Women and their allies can support each other’s ideas by repeating them and attributing them to the correct female sources, say Intel employees. They can also call out bad behavior by saying something like, “John, it sounds like you agree with the idea that Maria offered five minutes ago.” Women need to recognize the value of what they bring and get creative about inserting their voices into the room in ways that can be heard.

How do women find their voices in meetings?

In their Harvard Business Review article, “Women, Find Your Voice,” authors Kathryn Heath, Jill Flynn, and Mary Davis Holt share their research into the behaviors of women and men in leadership positions in meetings. Their findings reveal that women leaders “feel less effective in meetings than they do in other business situations.”

The Problem: A Difference in Perception

It turns out that what male leaders see and what women leaders feel in meetings are aligned. Men observed that women were less vocal than they were. The women didn’t speak loud enough or couldn’t break into the conversation. Women leaders reported not feeling confident in meetings, often because they were the minority in the room. Men observed that women did not share a strong point of view and allowed themselves to be interrupted by their male colleagues. Women shared they felt fazed by confrontation and unable to find the right moment to speak.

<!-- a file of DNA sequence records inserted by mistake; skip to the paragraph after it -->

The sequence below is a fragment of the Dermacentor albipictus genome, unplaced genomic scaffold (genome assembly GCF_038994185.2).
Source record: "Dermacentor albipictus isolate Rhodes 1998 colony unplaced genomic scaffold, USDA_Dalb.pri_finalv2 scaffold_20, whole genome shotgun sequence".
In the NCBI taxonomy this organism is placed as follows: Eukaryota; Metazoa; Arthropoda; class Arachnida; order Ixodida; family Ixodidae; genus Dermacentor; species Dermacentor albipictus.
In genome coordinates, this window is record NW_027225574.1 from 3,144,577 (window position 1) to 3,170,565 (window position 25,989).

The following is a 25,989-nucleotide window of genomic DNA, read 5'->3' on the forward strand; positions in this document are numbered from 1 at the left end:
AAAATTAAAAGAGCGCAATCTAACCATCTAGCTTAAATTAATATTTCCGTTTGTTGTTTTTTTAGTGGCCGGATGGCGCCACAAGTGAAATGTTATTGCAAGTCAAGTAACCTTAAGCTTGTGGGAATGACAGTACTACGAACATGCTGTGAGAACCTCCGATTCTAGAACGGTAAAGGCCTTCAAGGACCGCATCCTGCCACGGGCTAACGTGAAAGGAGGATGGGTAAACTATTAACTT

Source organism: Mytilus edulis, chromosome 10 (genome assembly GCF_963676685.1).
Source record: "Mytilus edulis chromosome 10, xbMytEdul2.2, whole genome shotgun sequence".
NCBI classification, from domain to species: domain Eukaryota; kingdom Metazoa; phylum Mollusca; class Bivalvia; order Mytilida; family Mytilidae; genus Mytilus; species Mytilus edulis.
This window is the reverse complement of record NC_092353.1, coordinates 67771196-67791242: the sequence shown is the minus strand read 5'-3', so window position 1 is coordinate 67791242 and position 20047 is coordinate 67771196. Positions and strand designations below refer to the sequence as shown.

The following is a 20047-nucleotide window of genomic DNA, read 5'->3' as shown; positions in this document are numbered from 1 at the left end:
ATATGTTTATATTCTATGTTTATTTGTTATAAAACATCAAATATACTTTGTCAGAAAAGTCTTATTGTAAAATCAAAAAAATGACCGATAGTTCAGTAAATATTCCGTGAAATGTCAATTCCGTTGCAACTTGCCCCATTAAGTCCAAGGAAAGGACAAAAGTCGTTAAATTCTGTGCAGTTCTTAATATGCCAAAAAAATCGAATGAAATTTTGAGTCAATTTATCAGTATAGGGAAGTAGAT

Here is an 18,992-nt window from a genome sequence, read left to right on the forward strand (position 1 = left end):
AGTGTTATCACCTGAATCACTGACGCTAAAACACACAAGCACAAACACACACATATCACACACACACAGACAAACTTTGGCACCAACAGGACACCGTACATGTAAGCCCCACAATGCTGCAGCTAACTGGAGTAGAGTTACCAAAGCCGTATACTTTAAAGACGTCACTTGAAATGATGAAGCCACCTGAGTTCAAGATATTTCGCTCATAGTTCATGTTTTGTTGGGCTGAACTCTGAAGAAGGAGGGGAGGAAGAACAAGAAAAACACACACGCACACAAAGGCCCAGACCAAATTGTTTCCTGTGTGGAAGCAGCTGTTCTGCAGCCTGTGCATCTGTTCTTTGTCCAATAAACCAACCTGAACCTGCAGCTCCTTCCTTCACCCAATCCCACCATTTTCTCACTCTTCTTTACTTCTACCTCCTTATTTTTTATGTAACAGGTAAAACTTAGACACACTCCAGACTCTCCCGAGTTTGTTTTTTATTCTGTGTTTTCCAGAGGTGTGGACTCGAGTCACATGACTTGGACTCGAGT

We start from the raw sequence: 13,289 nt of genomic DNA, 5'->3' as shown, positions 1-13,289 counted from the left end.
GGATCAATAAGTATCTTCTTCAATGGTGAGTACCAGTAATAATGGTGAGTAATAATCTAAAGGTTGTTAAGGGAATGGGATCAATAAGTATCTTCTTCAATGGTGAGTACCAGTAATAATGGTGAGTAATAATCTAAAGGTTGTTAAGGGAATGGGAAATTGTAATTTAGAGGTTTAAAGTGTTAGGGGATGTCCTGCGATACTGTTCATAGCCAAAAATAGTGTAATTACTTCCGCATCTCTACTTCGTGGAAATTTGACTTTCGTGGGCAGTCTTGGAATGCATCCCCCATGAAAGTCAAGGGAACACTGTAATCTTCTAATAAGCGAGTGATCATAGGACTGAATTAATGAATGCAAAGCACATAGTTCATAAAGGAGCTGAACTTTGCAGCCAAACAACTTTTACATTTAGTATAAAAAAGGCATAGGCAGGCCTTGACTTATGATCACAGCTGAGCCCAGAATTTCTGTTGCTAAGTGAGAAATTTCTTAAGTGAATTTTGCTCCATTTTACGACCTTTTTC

The researchers offer some concrete actions that women and organizations can take to help women feel more effective in meetings, at least until “the future, when more women are leading organizations, (and) they can approach meetings in a way that feels perfectly natural to them.”

What Women Can Do

  • Join the unofficial pre-meeting “party” and build allies.
    Women can adopt some of the behaviors that men exhibit in meetings. They can arrive at the meeting space early to take part in the “informal advance conversations” that men unofficially conduct before the formal meeting.
  • Prepare in advance.